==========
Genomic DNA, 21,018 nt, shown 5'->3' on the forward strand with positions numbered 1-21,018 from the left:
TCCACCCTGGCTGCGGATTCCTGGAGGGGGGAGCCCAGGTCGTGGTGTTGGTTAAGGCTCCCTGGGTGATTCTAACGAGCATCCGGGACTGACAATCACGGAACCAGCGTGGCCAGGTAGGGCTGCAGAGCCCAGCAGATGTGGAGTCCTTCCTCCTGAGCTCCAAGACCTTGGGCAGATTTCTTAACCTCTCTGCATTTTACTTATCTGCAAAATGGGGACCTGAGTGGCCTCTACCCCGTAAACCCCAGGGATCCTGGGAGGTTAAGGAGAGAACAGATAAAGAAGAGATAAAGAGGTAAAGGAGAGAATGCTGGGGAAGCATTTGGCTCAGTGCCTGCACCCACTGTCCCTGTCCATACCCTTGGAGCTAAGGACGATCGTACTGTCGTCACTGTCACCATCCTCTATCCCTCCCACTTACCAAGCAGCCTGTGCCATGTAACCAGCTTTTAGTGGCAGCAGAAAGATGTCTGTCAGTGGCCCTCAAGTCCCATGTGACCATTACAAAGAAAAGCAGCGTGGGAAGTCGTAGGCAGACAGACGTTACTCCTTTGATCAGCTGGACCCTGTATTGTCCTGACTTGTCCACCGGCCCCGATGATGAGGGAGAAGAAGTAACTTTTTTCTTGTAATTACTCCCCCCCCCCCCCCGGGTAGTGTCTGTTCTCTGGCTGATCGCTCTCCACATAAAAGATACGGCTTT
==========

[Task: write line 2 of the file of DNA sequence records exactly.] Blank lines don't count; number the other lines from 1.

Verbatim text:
TCCACCCTGGCTGCGGATTCCTGGAGGGGGGAGCCCAGGTCGTGGTGTTGGTTAAGGCTCCCTGGGTGATTCTAACGAGCATCCGGGACTGACAATCACGGAACCAGCGTGGCCAGGTAGGGCTGCAGAGCCCAGCAGATGTGGAGTCCTTCCTCCTGAGCTCCAAGACCTTGGGCAGATTTCTTAACCTCTCTGCATTTTACTTATCTGCAAAATGGGGACCTGAGTGGCCTCTACCCCGTAAACCCCAGGGATCCTGGGAGGTTAAGGAGAGAACAGATAAAGAAGAGATAAAGAGGTAAAGGAGAGAATGCTGGGGAAGCATTTGGCTCAGTGCCTGCACCCACTGTCCCTGTCCATACCCTTGGAGCTAAGGACGATCGTACTGTCGTCACTGTCACCATCCTCTATCCCTCCCACTTACCAAGCAGCCTGTGCCATGTAACCAGCTTTTAGTGGCAGCAGAAAGATGTCTGTCAGTGGCCCTCAAGTCCCATGTGACCATTACAAAGAAAAGCAGCGTGGGAAGTCGTAGGCAGACAGACGTTACTCCTTTGATCAGCTGGACCCTGTATTGTCCTGACTTGTCCACCGGCCCCGATGATGAGGGAGAAGAAGTAACTTTTTTCTTGTAATTACTCCCCCCCCCCCCCCGGGTAGTGTCTGTTCTCTGGCTGATCGCTCTCCACATAAAAGATACGGCTTT